When you look at the business model for most pubs, you are looking at GP's of 50%. A 5p tax hike becomes a 10p price hike in the pub. Go on, what other businesses operate this sting?

The most successful expanding pub chain is the one that operates with lower GP levels. Supermarkets operate on the lowest margins of the retail sector. Hence their move beyond groceries into other higher margin sectors.

A minimum price benefits Tesco. Tax benefits the public purse. The pub industry are shooting themselves in the foot asking for a minimum price. Any government of any colour will go with a tax hike when being told booze is too cheap.

The best thing pubs can now do is drop GP levels, and stop telling the government booze is too cheap.

Curmudgeon said...

Just a thought, but pubs would benefit vis-à-vis the off-trade if the tax was shifted from VAT to duty. A pint of beer in Tesco has exactly the same duty as one in the pub, but only pays about a third as much VAT.

Anonymous said...

The figures from the BBPA seem to suggest that German Duty+VAT comes in at 5.4 pence per pint - so is beer exempt from VAT over there? Even at 2 pounds a pint, 20% VAT would make it 40p at least?

Ghost Drinker said...

There never going to stop increasing taxes on beer, because we love it! and they know we love it and will buy it whatever the cost. We may buy less of it, but we will still buy it. And as prices increase and consumption decreases the government will collect less in taxes, and will think - 'were not making as much here as we were last week - lets increase taxes again a bit more to get more green'

Lew Bryson said...

And as tax rates go up...so does smuggling, hijacking, counterfeiting. High taxes are a subsidy to these crimes. And they may seem like the good guys...but they don't give a ripe rat's ass about the quality of the stuff they're smuggling. It's just booze to them.

Barm said...

Why doesn't Simmonds say "Pubs need to get rid of grasping pubcos forcing them to buy their beer at twice the market rate" ? Oh, wait...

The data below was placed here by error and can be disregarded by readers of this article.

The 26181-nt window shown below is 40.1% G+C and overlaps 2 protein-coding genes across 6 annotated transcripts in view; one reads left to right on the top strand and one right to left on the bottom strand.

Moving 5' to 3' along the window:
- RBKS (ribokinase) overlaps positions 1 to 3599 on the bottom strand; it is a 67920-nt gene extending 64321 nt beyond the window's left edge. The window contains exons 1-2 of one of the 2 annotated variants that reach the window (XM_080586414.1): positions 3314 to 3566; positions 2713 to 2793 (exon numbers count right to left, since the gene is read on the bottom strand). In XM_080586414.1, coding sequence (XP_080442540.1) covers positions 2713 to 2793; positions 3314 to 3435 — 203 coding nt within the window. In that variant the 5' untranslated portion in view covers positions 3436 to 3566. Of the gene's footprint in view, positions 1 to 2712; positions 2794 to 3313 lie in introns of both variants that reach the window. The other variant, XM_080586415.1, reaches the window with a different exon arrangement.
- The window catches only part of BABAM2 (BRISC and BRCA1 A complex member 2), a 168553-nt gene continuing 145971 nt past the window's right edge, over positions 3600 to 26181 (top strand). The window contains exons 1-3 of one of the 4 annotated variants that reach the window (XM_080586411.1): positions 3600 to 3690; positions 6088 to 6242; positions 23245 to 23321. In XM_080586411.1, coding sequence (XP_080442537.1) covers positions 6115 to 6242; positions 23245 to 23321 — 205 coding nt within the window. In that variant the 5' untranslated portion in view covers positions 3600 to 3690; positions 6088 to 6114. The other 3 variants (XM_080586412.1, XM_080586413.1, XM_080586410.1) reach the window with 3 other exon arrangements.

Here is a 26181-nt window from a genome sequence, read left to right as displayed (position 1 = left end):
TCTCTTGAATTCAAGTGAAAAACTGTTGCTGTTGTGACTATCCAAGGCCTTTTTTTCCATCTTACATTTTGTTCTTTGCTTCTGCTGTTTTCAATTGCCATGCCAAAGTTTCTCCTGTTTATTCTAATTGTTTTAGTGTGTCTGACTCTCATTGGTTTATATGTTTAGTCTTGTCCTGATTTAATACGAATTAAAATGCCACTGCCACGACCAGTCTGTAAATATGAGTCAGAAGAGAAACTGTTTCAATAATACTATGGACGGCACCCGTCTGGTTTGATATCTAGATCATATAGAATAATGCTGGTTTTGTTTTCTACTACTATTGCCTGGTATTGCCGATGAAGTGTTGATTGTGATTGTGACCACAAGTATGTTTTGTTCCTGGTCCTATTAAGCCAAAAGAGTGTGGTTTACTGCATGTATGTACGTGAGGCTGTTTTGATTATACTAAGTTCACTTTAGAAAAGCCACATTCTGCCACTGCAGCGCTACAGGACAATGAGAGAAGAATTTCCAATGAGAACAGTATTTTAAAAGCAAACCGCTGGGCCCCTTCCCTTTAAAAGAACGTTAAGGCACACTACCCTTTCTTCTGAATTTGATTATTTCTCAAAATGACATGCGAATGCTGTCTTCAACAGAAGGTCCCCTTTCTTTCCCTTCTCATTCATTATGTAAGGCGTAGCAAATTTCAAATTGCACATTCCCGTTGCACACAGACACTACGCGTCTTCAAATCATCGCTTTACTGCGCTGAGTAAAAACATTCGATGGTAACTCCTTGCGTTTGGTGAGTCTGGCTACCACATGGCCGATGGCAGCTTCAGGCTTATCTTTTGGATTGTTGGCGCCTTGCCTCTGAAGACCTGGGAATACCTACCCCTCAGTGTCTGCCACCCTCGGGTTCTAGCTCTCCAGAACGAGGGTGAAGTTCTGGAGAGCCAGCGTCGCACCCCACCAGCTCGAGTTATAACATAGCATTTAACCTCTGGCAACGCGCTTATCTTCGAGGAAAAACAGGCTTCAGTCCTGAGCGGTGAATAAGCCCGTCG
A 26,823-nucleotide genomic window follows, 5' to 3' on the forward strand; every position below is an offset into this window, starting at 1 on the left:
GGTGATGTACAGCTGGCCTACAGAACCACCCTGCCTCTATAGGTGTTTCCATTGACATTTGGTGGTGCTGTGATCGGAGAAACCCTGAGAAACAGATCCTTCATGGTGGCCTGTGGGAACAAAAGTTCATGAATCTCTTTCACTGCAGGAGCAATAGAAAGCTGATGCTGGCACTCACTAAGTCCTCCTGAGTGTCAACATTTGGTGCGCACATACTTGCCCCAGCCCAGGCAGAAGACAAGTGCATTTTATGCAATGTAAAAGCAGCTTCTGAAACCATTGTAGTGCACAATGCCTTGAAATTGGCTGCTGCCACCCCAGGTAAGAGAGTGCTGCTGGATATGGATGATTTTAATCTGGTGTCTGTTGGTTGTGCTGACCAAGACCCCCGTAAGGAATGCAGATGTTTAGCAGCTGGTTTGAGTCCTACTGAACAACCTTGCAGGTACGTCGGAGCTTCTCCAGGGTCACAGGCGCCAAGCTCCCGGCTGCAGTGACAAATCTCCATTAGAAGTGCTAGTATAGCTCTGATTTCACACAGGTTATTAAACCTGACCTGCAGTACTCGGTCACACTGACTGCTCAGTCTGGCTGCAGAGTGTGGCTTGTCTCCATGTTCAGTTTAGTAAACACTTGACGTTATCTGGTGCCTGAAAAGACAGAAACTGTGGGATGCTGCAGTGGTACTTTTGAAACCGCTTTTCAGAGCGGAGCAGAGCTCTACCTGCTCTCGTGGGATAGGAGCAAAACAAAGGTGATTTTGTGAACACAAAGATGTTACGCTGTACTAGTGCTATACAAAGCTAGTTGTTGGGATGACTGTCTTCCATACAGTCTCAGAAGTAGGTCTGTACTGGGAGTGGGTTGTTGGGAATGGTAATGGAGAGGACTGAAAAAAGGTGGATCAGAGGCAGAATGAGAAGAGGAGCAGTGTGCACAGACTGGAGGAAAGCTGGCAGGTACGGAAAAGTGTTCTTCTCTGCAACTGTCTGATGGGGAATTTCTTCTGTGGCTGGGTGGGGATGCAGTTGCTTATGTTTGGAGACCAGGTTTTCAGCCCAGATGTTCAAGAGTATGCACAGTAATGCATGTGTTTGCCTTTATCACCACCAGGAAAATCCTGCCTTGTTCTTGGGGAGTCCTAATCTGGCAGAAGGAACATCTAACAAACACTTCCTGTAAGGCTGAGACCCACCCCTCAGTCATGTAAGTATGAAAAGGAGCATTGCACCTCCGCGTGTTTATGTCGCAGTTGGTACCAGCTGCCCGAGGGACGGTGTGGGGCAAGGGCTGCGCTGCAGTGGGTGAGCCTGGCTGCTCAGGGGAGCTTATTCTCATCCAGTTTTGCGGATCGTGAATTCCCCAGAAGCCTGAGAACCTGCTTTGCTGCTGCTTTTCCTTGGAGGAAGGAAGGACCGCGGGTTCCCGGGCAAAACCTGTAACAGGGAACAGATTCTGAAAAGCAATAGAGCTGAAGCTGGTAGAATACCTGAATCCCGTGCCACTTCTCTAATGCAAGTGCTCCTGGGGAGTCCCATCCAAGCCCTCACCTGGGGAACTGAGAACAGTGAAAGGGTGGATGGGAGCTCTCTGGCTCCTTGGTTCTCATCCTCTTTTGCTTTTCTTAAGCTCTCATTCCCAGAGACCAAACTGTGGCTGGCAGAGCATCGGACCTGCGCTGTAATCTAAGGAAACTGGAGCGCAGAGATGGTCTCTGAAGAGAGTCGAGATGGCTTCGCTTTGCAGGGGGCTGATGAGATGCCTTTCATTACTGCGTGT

Top Beer Brands said...

This is a definite problem. Wouldn't want pubs to die out just because they can't keep up.

Anonymous said...

Increasing duty rates aren't always passed on by the brewery especially the PBD increament that takes place each January. It's always seemed very difficult to penalize our customers for a successful year.

Breweries that have witnessed extreme growth, that has passed them through PBD threshold over the last year will have had an astronomical hike in duty in January. Thornbridge have had to raise their prices this month by over £50.00 per barrel to maintain their margins.

The future of PBD, which has greatly aided the growth of micro's is also in doubt.

Barm said...

Anonymous, VAT on beer in Germany is 19%. Although the CSU has suggested lowering it to 7% in line with other basic foodstuffs.

Heather & David said...

> [supermarkets] can afford to lose money on beer

This is often trotted out but I read it's a myth - supermarkets seldom (if ever) sell beer at a loss. Can anyone substantiate this, either way?

Anonymous said...

Barm, so those figures are pretty much made up then?

Barm said...

I think they are "imaginatively calculated" to give the biggest possible difference, rather than just made up.

Curmudgeon said...

Re supermarkets engaging in below-cost selling, see this blog post from Chris Snowdon. He quotes Richard Dodd of the British Retail Consortium as saying:

"if you just stop and think about it for a minute, no business could survive - let alone thrive - if it was routinely selling large amounts of product at less than it was actually paying for it."

I'd be amazed if more than 1% of the total volume of beer sold by supermarkets was sold at less than the invoice price.